Skip to content
Join our Newsletter
Join our Newsletter

Cheakamus Crossing resident launches energy system survey

RMOW will commision its own study into controversial District Energy System this year
File photo

A Cheakamus Crossing resident upset over a malfunctioning and costly energy system has launched a public survey to try and get some answers.

Erica Finnsson spoke to Pique last week about the ongoing problems she’s encountered with the neighbourhood’s District Energy System (DES), a closed ambient heating method that captures waste heat from Whistler’s sewage treatment plant to pump into homes. It’s been touted for its energy efficiency and savings on monthly utility bills, although a number of residents have run up thousands of dollars in maintenance and repair costs since the system was installed over four years ago.

“I’m committed, I have the time, my patience is wearing thin but I’d like to think I have the patience to do this, and I’m not going to back down,” Finnsson said last week.

The Rise resident said she has incurred $2,500 in repair costs last year and wants “every penny” recouped. Several other Cheakamus residents have also come forward to voice their outrage over the system and increasing repair costs since the RMOW commissioned municipal subsidiary Whistler Development Corporation to contract out the installation of the state-of-the-art system in the lead-up to the 2010 Olympics.

Finnsson has now launched a public survey for Cheakamus residents after presenting her concerns in a letter to council last week to try and identify some of the issues homeowners have run into with their own unit. It can be viewed at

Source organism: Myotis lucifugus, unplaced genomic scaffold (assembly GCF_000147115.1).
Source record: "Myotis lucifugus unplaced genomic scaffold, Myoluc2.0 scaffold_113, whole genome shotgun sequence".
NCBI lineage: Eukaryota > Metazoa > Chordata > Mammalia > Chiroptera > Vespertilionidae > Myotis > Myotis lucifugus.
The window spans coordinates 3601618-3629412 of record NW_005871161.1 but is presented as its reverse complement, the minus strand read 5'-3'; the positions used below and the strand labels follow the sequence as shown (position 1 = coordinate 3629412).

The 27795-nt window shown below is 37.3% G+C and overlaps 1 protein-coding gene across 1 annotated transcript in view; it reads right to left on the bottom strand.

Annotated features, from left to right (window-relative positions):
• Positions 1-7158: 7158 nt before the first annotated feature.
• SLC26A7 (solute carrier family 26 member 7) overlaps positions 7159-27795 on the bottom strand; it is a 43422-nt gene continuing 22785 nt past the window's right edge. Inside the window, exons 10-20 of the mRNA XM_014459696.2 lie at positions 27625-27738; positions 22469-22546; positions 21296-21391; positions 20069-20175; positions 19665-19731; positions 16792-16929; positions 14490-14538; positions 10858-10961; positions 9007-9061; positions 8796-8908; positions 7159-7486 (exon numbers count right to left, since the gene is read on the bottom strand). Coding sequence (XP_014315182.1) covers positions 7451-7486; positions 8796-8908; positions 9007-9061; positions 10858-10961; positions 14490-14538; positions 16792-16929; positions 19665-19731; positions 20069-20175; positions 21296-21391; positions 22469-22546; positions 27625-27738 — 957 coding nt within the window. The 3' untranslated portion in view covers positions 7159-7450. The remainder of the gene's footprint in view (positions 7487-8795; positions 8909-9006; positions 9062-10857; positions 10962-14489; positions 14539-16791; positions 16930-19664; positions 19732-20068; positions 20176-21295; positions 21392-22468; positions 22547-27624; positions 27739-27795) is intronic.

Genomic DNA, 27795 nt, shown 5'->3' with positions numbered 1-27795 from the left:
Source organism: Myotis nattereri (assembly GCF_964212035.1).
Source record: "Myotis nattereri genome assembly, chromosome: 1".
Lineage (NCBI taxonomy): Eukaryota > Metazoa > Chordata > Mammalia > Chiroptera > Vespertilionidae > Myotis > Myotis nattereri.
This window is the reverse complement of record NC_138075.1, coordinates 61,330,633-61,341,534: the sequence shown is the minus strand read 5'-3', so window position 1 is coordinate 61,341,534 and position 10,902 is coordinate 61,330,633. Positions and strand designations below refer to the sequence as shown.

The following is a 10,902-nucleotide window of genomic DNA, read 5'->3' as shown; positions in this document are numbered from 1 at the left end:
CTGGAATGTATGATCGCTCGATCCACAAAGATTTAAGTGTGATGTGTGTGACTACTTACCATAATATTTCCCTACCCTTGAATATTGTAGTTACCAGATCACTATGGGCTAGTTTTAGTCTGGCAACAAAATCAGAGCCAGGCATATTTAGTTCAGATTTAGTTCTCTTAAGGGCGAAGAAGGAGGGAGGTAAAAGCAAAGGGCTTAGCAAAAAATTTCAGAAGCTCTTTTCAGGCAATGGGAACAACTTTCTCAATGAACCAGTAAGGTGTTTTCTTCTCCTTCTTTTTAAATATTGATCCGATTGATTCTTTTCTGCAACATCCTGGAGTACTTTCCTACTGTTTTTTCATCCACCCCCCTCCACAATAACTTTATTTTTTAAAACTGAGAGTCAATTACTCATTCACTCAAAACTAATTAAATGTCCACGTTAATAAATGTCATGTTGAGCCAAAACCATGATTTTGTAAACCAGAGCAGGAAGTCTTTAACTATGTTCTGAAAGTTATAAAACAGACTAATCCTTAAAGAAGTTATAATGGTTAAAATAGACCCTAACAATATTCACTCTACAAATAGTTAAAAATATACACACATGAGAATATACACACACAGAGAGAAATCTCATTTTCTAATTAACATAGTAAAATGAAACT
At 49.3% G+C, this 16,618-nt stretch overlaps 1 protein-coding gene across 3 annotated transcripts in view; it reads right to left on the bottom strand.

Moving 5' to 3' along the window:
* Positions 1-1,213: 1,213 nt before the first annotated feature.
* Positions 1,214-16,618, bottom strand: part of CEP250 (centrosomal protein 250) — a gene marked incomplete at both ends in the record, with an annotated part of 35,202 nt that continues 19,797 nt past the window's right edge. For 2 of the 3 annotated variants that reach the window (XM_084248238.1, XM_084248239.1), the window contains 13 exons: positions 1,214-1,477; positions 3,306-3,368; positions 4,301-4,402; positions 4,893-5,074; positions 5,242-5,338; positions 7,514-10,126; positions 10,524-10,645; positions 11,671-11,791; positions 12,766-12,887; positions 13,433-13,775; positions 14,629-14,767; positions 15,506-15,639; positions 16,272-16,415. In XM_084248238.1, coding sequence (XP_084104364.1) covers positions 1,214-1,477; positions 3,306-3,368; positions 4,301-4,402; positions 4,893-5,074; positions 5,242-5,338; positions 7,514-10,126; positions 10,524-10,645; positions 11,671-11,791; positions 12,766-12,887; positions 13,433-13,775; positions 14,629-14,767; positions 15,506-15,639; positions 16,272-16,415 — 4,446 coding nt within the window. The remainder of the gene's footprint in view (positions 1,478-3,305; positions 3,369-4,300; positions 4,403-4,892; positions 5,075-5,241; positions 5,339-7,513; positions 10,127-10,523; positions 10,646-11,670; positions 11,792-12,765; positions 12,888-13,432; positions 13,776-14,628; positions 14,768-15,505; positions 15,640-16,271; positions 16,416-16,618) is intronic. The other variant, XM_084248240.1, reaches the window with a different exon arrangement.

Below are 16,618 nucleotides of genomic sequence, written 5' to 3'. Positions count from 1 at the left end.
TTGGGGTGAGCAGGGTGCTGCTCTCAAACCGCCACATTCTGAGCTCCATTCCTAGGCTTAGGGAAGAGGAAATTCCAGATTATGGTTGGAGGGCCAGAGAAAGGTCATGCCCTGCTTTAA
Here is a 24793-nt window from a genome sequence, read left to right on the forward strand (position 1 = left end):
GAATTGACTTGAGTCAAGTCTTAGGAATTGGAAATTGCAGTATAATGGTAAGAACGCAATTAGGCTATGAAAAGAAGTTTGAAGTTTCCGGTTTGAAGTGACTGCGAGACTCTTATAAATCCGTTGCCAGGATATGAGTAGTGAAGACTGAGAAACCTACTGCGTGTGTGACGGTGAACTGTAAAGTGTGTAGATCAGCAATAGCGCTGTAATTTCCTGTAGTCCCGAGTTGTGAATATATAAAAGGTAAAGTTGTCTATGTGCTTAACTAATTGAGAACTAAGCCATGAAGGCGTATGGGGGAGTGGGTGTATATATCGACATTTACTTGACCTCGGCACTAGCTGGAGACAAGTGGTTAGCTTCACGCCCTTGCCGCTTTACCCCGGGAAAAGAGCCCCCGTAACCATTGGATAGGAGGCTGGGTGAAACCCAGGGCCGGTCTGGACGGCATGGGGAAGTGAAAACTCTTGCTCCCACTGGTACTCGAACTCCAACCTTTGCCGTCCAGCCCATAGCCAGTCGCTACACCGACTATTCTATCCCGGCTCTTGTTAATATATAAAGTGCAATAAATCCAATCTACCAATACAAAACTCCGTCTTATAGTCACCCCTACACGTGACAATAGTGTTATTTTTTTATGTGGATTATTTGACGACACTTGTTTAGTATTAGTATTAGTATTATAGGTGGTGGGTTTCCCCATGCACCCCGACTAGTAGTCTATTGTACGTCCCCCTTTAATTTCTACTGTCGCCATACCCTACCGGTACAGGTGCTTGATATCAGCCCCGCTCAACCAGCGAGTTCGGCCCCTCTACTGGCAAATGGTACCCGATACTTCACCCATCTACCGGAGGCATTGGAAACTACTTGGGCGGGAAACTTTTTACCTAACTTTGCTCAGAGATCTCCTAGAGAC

"I’m going to follow up with the municipality and the Whistler Development Corporation with more information so that they don’t think I’m one enthusiastic whiner and I can show them in writing that there are many more of us (with problems)," Finnsson said in a follow-up interview Sunday, Jan. 18.

The RMOW has committed to its own study of the controversial system in 2015. The efficiency study will likely be carried out by an independent party and is expected to assess the individual units of several DES users that will be compared to other methods of space and hot water heating. But Finnsson said a more comprehensive analysis of the DES is needed.

"I don’t think the efficiency study is the route they need to be taking," she said. "I think they need to analyze the system from start to finish and find out why it’s broken. This is not about efficiency."

The municipality is responsible for the maintenance and operation of the DES from the waste water treatment plant up until the Cheakamus Crossing property line. The upkeep of the system within each individual unit is up to the homeowner, however.